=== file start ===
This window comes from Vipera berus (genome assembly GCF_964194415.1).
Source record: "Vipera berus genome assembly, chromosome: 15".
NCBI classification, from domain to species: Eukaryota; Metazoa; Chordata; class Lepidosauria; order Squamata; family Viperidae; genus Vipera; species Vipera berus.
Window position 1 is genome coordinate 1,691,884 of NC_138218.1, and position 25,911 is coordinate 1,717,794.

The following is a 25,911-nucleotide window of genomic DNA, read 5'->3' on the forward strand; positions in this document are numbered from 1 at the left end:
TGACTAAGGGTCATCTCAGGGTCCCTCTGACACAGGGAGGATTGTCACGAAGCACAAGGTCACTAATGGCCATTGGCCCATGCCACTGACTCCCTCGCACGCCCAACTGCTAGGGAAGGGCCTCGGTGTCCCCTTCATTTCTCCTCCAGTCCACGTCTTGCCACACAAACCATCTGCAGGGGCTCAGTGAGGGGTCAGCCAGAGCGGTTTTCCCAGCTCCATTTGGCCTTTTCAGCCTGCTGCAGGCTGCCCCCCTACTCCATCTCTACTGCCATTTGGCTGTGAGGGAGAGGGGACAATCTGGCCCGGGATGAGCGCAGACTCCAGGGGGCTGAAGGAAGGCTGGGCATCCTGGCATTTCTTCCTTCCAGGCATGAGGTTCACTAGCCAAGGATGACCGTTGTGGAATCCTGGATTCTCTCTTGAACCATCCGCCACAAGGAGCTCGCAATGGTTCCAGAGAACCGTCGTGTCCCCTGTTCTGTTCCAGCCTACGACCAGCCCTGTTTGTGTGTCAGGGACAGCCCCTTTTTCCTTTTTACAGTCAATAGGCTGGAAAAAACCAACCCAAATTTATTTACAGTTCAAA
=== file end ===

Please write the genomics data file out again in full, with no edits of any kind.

This window comes from Vipera berus (genome assembly GCF_964194415.1).
Source record: "Vipera berus genome assembly, chromosome: 15".
NCBI classification, from domain to species: Eukaryota; Metazoa; Chordata; class Lepidosauria; order Squamata; family Viperidae; genus Vipera; species Vipera berus.
Window position 1 is genome coordinate 1,691,884 of NC_138218.1, and position 25,911 is coordinate 1,717,794.

The following is a 25,911-nucleotide window of genomic DNA, read 5'->3' on the forward strand; positions in this document are numbered from 1 at the left end:
TGACTAAGGGTCATCTCAGGGTCCCTCTGACACAGGGAGGATTGTCACGAAGCACAAGGTCACTAATGGCCATTGGCCCATGCCACTGACTCCCTCGCACGCCCAACTGCTAGGGAAGGGCCTCGGTGTCCCCTTCATTTCTCCTCCAGTCCACGTCTTGCCACACAAACCATCTGCAGGGGCTCAGTGAGGGGTCAGCCAGAGCGGTTTTCCCAGCTCCATTTGGCCTTTTCAGCCTGCTGCAGGCTGCCCCCCTACTCCATCTCTACTGCCATTTGGCTGTGAGGGAGAGGGGACAATCTGGCCCGGGATGAGCGCAGACTCCAGGGGGCTGAAGGAAGGCTGGGCATCCTGGCATTTCTTCCTTCCAGGCATGAGGTTCACTAGCCAAGGATGACCGTTGTGGAATCCTGGATTCTCTCTTGAACCATCCGCCACAAGGAGCTCGCAATGGTTCCAGAGAACCGTCGTGTCCCCTGTTCTGTTCCAGCCTACGACCAGCCCTGTTTGTGTGTCAGGGACAGCCCCTTTTTCCTTTTTACAGTCAATAGGCTGGAAAAAACCAACCCAAATTTATTTACAGTTCAAA